How your food is grown or raised can have a major impact on your mental and emotional health as well as the environment. Organic foods often have more beneficial nutrients, such as antioxidants, than their conventionally-grown counterparts and people with allergies to foods, chemicals, or preservatives may find their symptoms lessen or go away when they eat only organic foods.
Organic produce contains fewer pesticides. Chemicals such as synthetic fungicides, herbicides, and insecticides are widely used in conventional agriculture and residues remain on (and in) the food we eat.
Organic food is often fresher because it doesn’t contain preservatives that make it last longer. Organic produce is sometimes (but not always, so watch where it is from) produced on smaller farms nearer to where it is sold.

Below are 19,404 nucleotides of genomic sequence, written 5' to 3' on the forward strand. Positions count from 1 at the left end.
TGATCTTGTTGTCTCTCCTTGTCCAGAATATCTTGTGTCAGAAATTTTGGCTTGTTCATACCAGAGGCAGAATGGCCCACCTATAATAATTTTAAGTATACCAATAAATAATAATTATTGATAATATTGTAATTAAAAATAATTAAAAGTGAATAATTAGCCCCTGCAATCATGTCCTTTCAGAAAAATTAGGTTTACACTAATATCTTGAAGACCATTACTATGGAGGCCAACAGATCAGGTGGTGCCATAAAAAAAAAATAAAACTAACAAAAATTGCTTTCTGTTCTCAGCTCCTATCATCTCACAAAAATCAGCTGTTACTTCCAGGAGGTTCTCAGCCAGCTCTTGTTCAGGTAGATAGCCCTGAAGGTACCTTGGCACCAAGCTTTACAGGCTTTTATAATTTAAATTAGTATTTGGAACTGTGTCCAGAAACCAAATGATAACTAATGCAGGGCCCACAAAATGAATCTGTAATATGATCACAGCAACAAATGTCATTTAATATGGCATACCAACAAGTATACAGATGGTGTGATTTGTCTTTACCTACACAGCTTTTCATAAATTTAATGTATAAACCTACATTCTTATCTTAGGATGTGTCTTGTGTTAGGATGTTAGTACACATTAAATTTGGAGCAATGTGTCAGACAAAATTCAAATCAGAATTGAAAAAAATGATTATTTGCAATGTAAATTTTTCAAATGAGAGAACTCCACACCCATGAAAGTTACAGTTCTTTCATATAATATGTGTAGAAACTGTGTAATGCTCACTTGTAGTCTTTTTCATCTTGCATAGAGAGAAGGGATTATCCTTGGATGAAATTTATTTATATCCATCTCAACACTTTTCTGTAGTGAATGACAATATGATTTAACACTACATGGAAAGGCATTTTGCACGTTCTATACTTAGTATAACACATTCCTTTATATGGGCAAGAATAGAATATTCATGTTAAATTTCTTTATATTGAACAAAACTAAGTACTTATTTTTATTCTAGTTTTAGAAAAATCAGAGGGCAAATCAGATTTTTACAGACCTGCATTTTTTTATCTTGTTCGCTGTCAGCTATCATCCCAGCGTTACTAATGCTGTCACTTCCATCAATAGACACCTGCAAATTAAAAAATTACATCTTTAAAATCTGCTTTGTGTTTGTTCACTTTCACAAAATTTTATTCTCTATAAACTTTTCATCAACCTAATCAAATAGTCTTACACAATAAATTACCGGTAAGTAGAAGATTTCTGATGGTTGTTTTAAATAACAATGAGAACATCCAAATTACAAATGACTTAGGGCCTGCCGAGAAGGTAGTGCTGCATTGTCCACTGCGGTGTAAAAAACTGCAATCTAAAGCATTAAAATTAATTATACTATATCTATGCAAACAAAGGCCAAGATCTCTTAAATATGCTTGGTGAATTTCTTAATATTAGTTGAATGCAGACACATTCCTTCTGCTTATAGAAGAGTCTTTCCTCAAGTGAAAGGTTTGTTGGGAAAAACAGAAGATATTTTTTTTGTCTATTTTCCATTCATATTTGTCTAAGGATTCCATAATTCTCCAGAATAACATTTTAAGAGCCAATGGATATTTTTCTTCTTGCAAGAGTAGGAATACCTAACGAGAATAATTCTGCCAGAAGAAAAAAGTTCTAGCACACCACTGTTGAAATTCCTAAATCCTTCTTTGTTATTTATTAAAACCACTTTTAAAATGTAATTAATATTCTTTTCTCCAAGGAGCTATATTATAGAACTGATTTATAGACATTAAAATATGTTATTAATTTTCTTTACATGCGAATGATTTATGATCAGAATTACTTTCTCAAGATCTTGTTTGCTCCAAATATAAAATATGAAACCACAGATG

Organic farming tends to be better for the environment. Organic farming practices may reduce pollution, conserve water, reduce soil erosion, increase soil fertility, and use less energy. Farming without synthetic pesticides is also better for nearby birds and animals as well as people who live close to farms.
Organically raised animals are NOT given antibiotics, growth hormones, or fed animal byproducts. Feeding livestock animal byproducts increases the risk of mad cow disease (BSE) and the use of antibiotics can create antibiotic-resistant strains of bacteria. Organically-raised animals tend to be given more space to move around and access to the outdoors, which help to keep them healthy.
Organic meat and milk can be richer in certain nutrients. Results of a 2016 European study show that levels of certain nutrients, including omega-3 fatty acids, were up to 50 percent higher in organic meat and milk than in conventionally raised versions.
Organic food is GMO-free. Genetically Modified Organisms (GMOs) or genetically engineered (GE) foods are plants whose DNA has been altered in ways that cannot occur in nature or in traditional crossbreeding, most commonly in order to be resistant to pesticides or produce an insecticide